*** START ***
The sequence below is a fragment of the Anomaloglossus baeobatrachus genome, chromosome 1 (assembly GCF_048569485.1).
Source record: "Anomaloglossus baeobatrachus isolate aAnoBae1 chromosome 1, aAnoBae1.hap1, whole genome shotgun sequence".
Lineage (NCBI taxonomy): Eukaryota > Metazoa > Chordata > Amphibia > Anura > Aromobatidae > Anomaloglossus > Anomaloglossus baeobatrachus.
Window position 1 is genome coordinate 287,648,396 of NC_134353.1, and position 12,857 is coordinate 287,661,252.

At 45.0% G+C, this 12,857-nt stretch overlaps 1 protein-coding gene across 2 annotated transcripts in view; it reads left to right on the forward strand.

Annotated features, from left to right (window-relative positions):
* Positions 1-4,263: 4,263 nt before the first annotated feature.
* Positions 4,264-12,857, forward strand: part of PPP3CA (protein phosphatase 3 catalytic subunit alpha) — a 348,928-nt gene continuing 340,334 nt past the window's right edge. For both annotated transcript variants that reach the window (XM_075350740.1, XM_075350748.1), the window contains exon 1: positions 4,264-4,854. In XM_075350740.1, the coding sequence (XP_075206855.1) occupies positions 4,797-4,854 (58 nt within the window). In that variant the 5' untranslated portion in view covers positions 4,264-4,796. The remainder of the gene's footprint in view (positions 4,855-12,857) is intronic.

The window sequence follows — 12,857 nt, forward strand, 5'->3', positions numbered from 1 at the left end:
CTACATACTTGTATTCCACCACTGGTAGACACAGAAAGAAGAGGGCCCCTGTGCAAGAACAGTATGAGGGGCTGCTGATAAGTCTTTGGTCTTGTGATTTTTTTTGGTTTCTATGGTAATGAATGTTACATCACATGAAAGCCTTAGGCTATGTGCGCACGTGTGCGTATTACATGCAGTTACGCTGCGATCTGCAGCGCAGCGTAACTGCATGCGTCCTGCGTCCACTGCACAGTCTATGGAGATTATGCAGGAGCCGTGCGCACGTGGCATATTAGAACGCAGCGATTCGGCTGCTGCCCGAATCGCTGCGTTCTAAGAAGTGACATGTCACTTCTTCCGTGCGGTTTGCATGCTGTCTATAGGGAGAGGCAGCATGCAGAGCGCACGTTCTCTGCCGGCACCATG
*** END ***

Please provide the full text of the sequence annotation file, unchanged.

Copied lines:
The sequence below is a fragment of the Anomaloglossus baeobatrachus genome, chromosome 1 (assembly GCF_048569485.1).
Source record: "Anomaloglossus baeobatrachus isolate aAnoBae1 chromosome 1, aAnoBae1.hap1, whole genome shotgun sequence".
Lineage (NCBI taxonomy): Eukaryota > Metazoa > Chordata > Amphibia > Anura > Aromobatidae > Anomaloglossus > Anomaloglossus baeobatrachus.
Window position 1 is genome coordinate 287,648,396 of NC_134353.1, and position 12,857 is coordinate 287,661,252.

At 45.0% G+C, this 12,857-nt stretch overlaps 1 protein-coding gene across 2 annotated transcripts in view; it reads left to right on the forward strand.

Annotated features, from left to right (window-relative positions):
* Positions 1-4,263: 4,263 nt before the first annotated feature.
* Positions 4,264-12,857, forward strand: part of PPP3CA (protein phosphatase 3 catalytic subunit alpha) — a 348,928-nt gene continuing 340,334 nt past the window's right edge. For both annotated transcript variants that reach the window (XM_075350740.1, XM_075350748.1), the window contains exon 1: positions 4,264-4,854. In XM_075350740.1, the coding sequence (XP_075206855.1) occupies positions 4,797-4,854 (58 nt within the window). In that variant the 5' untranslated portion in view covers positions 4,264-4,796. The remainder of the gene's footprint in view (positions 4,855-12,857) is intronic.

The window sequence follows — 12,857 nt, forward strand, 5'->3', positions numbered from 1 at the left end:
CTACATACTTGTATTCCACCACTGGTAGACACAGAAAGAAGAGGGCCCCTGTGCAAGAACAGTATGAGGGGCTGCTGATAAGTCTTTGGTCTTGTGATTTTTTTTGGTTTCTATGGTAATGAATGTTACATCACATGAAAGCCTTAGGCTATGTGCGCACGTGTGCGTATTACATGCAGTTACGCTGCGATCTGCAGCGCAGCGTAACTGCATGCGTCCTGCGTCCACTGCACAGTCTATGGAGATTATGCAGGAGCCGTGCGCACGTGGCATATTAGAACGCAGCGATTCGGCTGCTGCCCGAATCGCTGCGTTCTAAGAAGTGACATGTCACTTCTTCCGTGCGGTTTGCATGCTGTCTATAGGGAGAGGCAGCATGCAGAGCGCACGTTCTCTGCCGGCACCATG